Charlotte Skirt Sewalong #2: Assembling our skirts

Welcome to round two of our Charlotte skirt sewalong - and this is where the fun really begins! By the end of this post, you will have something that looks a little bit like this:

charlotte skirt sewalong - by hand london

In case you're new to the party, here are the previous posts in the Charlotte Sew-along.


Ready? OK! (Gimme a C!) No, seriously... In this post we'll be covering:

  • stitching the darts
  • side seams & seam finishes
  • invisible zipper & back seam
  • what to do if your skirt is too big

*Before you begin: pre-heat your iron, and make sure your sewing machine is threaded, has a full bobbin and is set on a medium length straight stitch*

The darts:

"Darts" are basically like little elongated triangles, usually stitched into a waistline or at the bust to give some 3D shaping to a flat piece of fabric. Seeing as the Charlotte is a figure-hugging pencil skirt, we've used darts at the waistline (both front and back) to create a beautifully sexy hourglass silhouette.

In the last sewalong post, we showed you how to quickly and simply mark your darts using pins to indicate the angle and finishing point like this:

charlotte skirt sewalong - by hand london

With the right side of your fabric together, pinch a dart so that the two pins marking the start of the dart are together.

charlotte skirt sewalong - by hand london

Stitch from the top (always remembering to back stitch - a quick back and forth at the start and finish of a line of sewing will secure your stitches) in a straight line until you reach the pin that marks the end of the dart. Make sure you stitch all the way to the folded edge so as to avoid a "dimple" when you turn the skirt out to the right side. Repeat this for all eight darts.

charlotte skirt sewalong - by hand london

Press the darts on your front piece towards the sides, and darts on the back pieces towards the centre back.

*A word about pressing: be sure to test out the heat of your iron on a scrap of the fabric you are using first. If your fabric is not 100% natural fibre, it could well melt or become distorted if pressed with a very hot iron!*

charlotte skirt sewalong - by hand london

Side seams:

Now place your front piece flat on your table (or the floor), right side facing you. Take your back pieces, right sides facing down, and place them on top of the front piece ready to sew those side seams! Make sure to match the waistline and those little notches on the sides. Use pins to hold it all together - avoid putting the pins in vertically (ie. parallel to the sides) as this can sometimes distort the layers. It's much better to put the pins in horizontally (as shown below), and is then easier to pull them out one at a time as you sew.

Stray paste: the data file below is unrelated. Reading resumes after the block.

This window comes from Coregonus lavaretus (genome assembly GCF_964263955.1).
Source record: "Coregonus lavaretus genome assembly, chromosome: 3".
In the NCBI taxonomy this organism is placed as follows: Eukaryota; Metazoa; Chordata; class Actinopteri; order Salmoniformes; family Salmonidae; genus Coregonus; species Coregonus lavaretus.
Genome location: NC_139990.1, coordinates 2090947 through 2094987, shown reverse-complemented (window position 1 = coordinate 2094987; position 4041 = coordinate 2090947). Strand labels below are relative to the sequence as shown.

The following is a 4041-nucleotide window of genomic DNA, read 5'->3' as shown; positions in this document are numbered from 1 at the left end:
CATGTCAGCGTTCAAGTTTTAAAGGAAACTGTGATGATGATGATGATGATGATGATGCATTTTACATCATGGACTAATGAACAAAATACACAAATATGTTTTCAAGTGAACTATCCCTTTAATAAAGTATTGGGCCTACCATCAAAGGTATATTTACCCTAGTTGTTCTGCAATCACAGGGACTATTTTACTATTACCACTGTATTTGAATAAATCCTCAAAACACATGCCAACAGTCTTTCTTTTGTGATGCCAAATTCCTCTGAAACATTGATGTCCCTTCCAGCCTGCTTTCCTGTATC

charlotte skirt sewalong - by hand london

Starting at the waistline, stitch down each side seam using a straight stitch setting and remembering the 5/8" or 15mm seam allowance. Most sewing machines will have a little notch to the right of the needle to guide you to straight seam allowance perfection.

charlotte skirt sewalong - by hand london

Press seams open.

charlotte skirt sewalong - by hand london

At this point we need to "finish" our seams. Now, this part is optional, but highly recommended as it will prevent the excess fabric from fraying, make the inside of your skirt look soooo much prettier, and will also make for a better made and longer lasting garment. Check out this post for three different ways to finish your seams. We like to overlock/serge ours as it stops the fray and looks super profesh, but if you don't have an overlocker/serger (or the patience for bound seams), pinking (trimming the excess with zigzag scissors) will do just fine.

*If you too are overlocking, we like to overlock the centre back raw edges before inserting the zipper - trying to overlock excess seam allowance that has a zipper stitched in can be very tricky and messy*

Invisible zipper & back seam:

For this step, all you need to know is in our definitive tutorial on invisible zipper insertion... At this point if you are making the peplum variation or the plain pencil variation, and would like to add a back split for extra walkability, stop stitching your back seam about 4" from the hem. Or, if you're still undecided, close up the back seam as normal and you can always unpick a bit when we get to hemming our skirts.

charlotte skirt sewalong - by hand london

So girls, you're pretty much done for today! But before you switch off your machines (AND YOUR IRON!!!) and pour yourselves a whiskey, it's always a good idea to try your skirt on right about now. Fits like a glove? Great, class dismissed. Too big at the hips? Don't worry...

Taking your skirt in:

In the first post we showed the bootylicious girls how to alter the pattern to accomodate a small waist and wider hips. If you have a slenderer frame and your hip "size" is smaller than that of your waistline, it's not really necessary to alter the paper pattern; by taking it in now, you can really tailor the skirt to fit you perfectly. Here's how: